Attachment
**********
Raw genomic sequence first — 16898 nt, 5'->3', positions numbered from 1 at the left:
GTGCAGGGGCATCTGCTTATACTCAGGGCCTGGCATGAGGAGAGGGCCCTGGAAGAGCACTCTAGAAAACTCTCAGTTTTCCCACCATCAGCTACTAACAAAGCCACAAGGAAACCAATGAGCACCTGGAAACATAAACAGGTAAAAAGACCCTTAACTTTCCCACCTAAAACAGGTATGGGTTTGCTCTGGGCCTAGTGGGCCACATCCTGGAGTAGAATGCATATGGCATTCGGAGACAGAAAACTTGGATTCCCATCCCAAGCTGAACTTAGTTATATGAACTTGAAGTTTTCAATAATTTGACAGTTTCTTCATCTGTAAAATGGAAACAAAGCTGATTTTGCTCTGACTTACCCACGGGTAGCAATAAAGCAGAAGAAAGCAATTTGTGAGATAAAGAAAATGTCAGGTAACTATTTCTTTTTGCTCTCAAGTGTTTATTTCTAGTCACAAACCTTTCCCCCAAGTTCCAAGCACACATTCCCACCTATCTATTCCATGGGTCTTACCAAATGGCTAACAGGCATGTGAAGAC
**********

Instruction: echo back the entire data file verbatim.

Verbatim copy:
Raw genomic sequence first — 16898 nt, 5'->3', positions numbered from 1 at the left:
GTGCAGGGGCATCTGCTTATACTCAGGGCCTGGCATGAGGAGAGGGCCCTGGAAGAGCACTCTAGAAAACTCTCAGTTTTCCCACCATCAGCTACTAACAAAGCCACAAGGAAACCAATGAGCACCTGGAAACATAAACAGGTAAAAAGACCCTTAACTTTCCCACCTAAAACAGGTATGGGTTTGCTCTGGGCCTAGTGGGCCACATCCTGGAGTAGAATGCATATGGCATTCGGAGACAGAAAACTTGGATTCCCATCCCAAGCTGAACTTAGTTATATGAACTTGAAGTTTTCAATAATTTGACAGTTTCTTCATCTGTAAAATGGAAACAAAGCTGATTTTGCTCTGACTTACCCACGGGTAGCAATAAAGCAGAAGAAAGCAATTTGTGAGATAAAGAAAATGTCAGGTAACTATTTCTTTTTGCTCTCAAGTGTTTATTTCTAGTCACAAACCTTTCCCCCAAGTTCCAAGCACACATTCCCACCTATCTATTCCATGGGTCTTACCAAATGGCTAACAGGCATGTGAAGAC